SHE overcame stage-four breast cancer.
But had she not been able to access treatment in Melbourne, Professor Virginia Tilley may well have lost that battle.
Prof Tilley is the director of the governance program at USP and she voiced her concerns at the gap in the standard of treatment in Australia and Fiji.
She said it had been a shock when she was diagnosed with stage-one breast cancer last year.
"My GP recommended going overseas because the equipment to do the scans was better, and that ended up saving me because otherwise we wouldn't have known that the cancer had spread to my leg," she said, on the discovery that the cancer was in fact stage-four, the final stage.
She said a key aspect of the treatment in Australia was the support network, which she claimed was relatively non-existent in Fiji.
"They have breast nurses. There are certain things that you need to talk to a woman about and to have an understanding woman, that's absolutely crucial," she said.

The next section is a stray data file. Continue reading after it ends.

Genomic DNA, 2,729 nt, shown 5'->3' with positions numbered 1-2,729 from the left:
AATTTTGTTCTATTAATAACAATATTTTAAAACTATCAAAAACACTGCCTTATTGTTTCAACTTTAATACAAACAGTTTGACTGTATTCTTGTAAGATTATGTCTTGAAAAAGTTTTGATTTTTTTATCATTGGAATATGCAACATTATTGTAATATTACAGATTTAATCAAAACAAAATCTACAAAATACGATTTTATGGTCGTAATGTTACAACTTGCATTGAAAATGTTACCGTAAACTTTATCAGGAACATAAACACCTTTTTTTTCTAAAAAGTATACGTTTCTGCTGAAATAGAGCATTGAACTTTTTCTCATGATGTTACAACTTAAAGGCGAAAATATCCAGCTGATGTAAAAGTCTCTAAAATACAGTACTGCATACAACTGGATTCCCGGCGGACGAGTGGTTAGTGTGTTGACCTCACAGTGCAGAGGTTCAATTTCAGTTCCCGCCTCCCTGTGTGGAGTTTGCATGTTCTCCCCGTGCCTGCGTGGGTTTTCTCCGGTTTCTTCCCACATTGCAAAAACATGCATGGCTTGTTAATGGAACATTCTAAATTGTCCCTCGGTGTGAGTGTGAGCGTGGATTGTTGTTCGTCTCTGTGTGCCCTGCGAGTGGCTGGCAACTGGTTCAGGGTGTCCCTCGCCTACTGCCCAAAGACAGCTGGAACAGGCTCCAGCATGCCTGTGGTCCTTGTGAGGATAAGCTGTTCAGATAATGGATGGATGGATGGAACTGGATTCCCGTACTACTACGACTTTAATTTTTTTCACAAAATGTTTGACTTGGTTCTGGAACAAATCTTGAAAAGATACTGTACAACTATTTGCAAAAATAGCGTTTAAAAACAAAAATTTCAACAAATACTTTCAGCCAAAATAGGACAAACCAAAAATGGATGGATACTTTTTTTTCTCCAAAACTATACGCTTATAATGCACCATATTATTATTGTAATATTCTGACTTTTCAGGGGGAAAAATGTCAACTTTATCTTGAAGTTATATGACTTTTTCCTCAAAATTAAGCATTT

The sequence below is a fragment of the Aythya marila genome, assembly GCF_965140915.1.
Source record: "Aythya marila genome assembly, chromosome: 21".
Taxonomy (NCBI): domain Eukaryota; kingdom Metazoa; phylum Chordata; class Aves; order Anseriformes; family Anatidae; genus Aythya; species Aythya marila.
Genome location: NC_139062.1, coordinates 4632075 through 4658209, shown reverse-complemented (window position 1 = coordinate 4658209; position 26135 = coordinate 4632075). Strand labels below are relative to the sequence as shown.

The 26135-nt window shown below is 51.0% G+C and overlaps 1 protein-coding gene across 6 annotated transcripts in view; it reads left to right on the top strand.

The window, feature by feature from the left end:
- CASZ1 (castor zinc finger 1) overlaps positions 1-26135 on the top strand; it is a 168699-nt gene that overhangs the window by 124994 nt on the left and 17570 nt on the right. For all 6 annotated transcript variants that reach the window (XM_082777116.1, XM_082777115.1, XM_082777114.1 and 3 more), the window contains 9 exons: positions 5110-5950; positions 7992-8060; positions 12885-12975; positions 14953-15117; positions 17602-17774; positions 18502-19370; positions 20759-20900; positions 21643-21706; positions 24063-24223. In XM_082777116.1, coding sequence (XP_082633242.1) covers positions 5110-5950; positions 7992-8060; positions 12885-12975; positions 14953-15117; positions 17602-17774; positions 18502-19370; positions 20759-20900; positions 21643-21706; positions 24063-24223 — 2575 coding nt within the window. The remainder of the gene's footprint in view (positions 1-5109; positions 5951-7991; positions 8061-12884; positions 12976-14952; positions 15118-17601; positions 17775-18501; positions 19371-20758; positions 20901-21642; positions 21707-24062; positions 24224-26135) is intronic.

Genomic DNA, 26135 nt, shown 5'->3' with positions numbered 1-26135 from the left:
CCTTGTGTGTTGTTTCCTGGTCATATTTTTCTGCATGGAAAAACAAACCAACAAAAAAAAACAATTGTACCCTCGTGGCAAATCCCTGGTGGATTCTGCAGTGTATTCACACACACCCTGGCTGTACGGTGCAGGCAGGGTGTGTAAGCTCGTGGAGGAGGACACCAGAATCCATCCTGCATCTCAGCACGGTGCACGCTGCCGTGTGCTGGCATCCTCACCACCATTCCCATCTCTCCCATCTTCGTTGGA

She added there were drugs in Australia that saved her life, which were not present in Fiji.
"I came back to Fiji quite upset that I could go to Australia and get that care while there were women in Fiji who could not."
She has since turned into a campaigner to get these "wonderful new" therapies into Fiji, and commended the team at CWM Hospital for their efforts.
Prof Tilley added that Australians tend to have more faith in the medical system.
"In Fiji, it is a bit like 'you're going to hospital, you're going to die' mentality."
She is still battling the aftermath of her illness, but is optimistic that new treatments will see her overcome it.
She praised The Fiji Times' effort on raising awareness on breast cancer, but said that more awareness in the country was vital.
Prof Tilley has delivered a presentation on breast cancer at USP.
She said she was more than willing to speak to groups to raise awareness on the matter.